When it comes to harnessing the sun and wind to power our lives, Environment America’s campaigns have played an important role in helping our nation get more than 10 percent of its electricity from renewable sources — a stark increase from 2001, when America only got one half of 1 percent of its electricity from renewable energy.
Across the country, our 100% Renewable Energy campaign has helped win statewide 100 percent commitments from eight states. Locally, our Cities Go Solar campaign has helped secure commitments to a future powered by 100 percent renewable energy from more than 165 American communities. Our offshore wind campaign helped bring wind farms to the Atlantic coast. And on the West Coast, our partner group Environment California’s successful Million Solar Roofs campaign has helped put solar panels on the roofs of more than a million homes in California.
For years, we’ve called on campuses, cities, states and Congress to support 100 percent renewable legislation. So when we got wind that Congress’ spending bill could include sweeping clean energy investments, we knew we could make a difference.
In the months leading up to the bill’s passage, our advocates gathered a bipartisan coalition of 64 mayors, representing cities in 25 states across the country, to call on Congress to take action on clean energy. Reaching out to their legislators in Washington, D.C., the mayors sent a letter urging lawmakers to extend solar and wind energy tax credits; expand incentives for electric vehicles and energy efficiency; and create new tax credits for energy storage projects.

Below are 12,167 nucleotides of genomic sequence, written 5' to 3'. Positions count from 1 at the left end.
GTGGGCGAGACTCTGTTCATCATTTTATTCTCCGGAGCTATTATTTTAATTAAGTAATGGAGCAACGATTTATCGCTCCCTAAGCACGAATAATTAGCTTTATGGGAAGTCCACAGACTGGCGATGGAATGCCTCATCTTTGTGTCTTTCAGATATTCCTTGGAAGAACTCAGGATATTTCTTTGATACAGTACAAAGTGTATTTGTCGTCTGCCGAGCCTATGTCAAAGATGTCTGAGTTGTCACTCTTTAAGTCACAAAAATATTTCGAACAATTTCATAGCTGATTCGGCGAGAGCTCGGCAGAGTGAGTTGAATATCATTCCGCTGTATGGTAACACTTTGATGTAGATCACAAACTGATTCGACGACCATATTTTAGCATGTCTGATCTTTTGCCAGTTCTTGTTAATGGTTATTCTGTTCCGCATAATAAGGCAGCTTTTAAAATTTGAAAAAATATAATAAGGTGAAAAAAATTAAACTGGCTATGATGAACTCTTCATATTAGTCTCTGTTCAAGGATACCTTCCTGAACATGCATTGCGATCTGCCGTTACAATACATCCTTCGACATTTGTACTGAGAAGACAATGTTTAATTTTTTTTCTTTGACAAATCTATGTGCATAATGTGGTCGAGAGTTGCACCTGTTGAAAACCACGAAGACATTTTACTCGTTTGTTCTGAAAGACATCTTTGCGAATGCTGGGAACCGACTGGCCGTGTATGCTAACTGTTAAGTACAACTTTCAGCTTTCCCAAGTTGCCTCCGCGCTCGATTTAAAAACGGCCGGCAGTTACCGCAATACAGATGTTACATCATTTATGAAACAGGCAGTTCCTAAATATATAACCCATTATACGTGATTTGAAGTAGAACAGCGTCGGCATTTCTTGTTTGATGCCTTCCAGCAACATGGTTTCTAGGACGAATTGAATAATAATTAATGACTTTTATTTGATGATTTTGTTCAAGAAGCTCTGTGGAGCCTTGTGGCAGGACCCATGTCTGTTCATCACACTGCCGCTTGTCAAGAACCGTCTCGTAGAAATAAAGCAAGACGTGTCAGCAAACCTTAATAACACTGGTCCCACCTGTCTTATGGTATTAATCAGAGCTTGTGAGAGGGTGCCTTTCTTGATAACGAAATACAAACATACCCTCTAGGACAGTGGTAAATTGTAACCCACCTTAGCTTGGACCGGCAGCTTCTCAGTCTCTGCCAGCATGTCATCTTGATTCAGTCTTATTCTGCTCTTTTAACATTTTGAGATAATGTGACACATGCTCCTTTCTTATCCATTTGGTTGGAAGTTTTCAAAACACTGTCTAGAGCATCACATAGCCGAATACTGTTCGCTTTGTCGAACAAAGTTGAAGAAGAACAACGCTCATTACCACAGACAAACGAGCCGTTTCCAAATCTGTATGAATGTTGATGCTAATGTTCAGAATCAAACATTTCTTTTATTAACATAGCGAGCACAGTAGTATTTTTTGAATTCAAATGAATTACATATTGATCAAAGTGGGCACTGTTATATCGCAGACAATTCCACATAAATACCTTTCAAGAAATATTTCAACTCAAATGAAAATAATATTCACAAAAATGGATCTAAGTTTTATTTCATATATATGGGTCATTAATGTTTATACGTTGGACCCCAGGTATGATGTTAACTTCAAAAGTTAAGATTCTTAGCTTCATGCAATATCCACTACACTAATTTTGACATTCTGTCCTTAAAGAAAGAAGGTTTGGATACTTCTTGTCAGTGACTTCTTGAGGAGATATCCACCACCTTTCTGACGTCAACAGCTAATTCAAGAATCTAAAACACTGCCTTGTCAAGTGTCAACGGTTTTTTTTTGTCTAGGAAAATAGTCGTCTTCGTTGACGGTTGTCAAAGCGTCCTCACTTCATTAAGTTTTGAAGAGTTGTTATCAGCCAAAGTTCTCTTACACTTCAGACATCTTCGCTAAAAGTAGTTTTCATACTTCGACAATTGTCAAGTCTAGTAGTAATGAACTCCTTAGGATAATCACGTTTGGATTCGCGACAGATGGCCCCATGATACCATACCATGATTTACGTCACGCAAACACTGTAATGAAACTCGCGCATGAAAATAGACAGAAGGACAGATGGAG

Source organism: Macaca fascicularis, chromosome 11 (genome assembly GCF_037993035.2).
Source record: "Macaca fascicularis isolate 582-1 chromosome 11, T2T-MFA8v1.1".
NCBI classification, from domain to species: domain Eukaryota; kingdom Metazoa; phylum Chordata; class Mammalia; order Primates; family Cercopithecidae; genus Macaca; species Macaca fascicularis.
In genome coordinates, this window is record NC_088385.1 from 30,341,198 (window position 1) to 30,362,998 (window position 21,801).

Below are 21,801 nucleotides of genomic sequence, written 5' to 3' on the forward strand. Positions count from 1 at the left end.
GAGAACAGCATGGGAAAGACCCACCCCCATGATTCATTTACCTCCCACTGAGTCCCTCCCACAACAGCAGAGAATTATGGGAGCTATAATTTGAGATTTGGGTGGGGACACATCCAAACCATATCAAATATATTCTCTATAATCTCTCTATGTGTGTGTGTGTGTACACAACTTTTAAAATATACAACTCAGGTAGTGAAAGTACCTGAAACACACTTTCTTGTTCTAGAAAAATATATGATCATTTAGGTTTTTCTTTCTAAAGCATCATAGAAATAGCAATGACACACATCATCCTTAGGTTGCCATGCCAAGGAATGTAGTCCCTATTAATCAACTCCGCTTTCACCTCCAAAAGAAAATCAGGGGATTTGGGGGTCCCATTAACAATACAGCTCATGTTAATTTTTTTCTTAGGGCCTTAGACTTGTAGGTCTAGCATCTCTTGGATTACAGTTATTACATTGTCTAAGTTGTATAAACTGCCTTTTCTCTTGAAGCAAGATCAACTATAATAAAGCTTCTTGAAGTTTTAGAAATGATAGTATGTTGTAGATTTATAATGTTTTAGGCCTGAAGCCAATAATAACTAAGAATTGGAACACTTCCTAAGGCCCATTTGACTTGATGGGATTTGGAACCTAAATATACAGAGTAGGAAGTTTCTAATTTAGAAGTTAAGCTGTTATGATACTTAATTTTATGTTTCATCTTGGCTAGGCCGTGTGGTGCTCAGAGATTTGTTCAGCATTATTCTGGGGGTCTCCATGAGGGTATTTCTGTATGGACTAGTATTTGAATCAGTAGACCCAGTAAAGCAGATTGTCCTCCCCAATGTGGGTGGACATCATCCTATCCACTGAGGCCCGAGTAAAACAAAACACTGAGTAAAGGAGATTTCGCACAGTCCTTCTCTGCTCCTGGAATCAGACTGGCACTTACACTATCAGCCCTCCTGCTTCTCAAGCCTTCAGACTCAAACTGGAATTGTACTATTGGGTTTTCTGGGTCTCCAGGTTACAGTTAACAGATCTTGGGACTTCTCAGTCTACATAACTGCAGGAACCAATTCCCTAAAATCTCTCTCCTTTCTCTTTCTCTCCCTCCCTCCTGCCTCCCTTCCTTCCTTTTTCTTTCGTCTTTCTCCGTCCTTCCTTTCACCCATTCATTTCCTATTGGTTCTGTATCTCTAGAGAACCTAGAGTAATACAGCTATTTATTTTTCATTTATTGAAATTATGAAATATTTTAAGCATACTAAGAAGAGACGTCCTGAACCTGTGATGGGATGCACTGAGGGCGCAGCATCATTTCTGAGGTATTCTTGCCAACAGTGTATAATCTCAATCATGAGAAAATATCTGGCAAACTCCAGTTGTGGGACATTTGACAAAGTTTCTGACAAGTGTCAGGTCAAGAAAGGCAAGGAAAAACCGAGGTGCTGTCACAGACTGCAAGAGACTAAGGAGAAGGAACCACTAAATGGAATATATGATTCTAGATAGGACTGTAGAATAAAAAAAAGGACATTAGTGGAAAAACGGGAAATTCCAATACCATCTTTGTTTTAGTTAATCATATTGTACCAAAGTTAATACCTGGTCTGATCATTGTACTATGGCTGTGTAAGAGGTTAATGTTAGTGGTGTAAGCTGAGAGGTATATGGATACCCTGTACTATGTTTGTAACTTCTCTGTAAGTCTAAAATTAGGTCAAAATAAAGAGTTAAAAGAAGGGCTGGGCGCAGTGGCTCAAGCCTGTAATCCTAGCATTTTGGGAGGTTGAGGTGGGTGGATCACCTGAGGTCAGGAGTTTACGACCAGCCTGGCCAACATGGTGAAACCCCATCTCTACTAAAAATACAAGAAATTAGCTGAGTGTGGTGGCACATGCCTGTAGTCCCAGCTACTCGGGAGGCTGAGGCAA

Then, in the weeks prior to the bill’s passage, our federal lobbying team met with key members of Congress to make the case for prioritizing clean energy. We also raised our supporters’ voices directly to our decision-makers, gathering more than 10,000 public comments from Americans who urged their representatives to include the same tax credits, incentives and efficiency standards in the final spending package.
After rallying thousands of supporters, our work paid off: Congress’ spending bill included substantive clean energy credits, investments and resources that will keep our country on track to power our lives with the abundant clean, renewable energy all around us.
Next steps on our path to 100 percent
Back in 2009, Congress passed a bill with then-bold clean energy investments. Since then, the U.S. has seen an 80-fold increase in solar power capacity while tripling our wind power capacity.
With this new bill, we’re not just on track to avoid a .5 degree Celsius of warming by 2100. We’re going to see the expansion of solar and wind projects that could change the way we power our lives.
Still, Environment America won’t stop there — because if we want to hit our goal of powering our lives with 100 percent clean, renewable energy, then me must work to extend measures like the tax credits and expand clean energy projects across the nation.
“This energy bill marks an American inflection point between our dirty energy past and our clean energy future,” said Johanna Neumann, senior director of Environment America’s Campaign for 100% Renewable Energy. “With the potential to do even more, we look forward to working with Congress in the new year to continue the drive toward a nation powered by clean renewable energy.”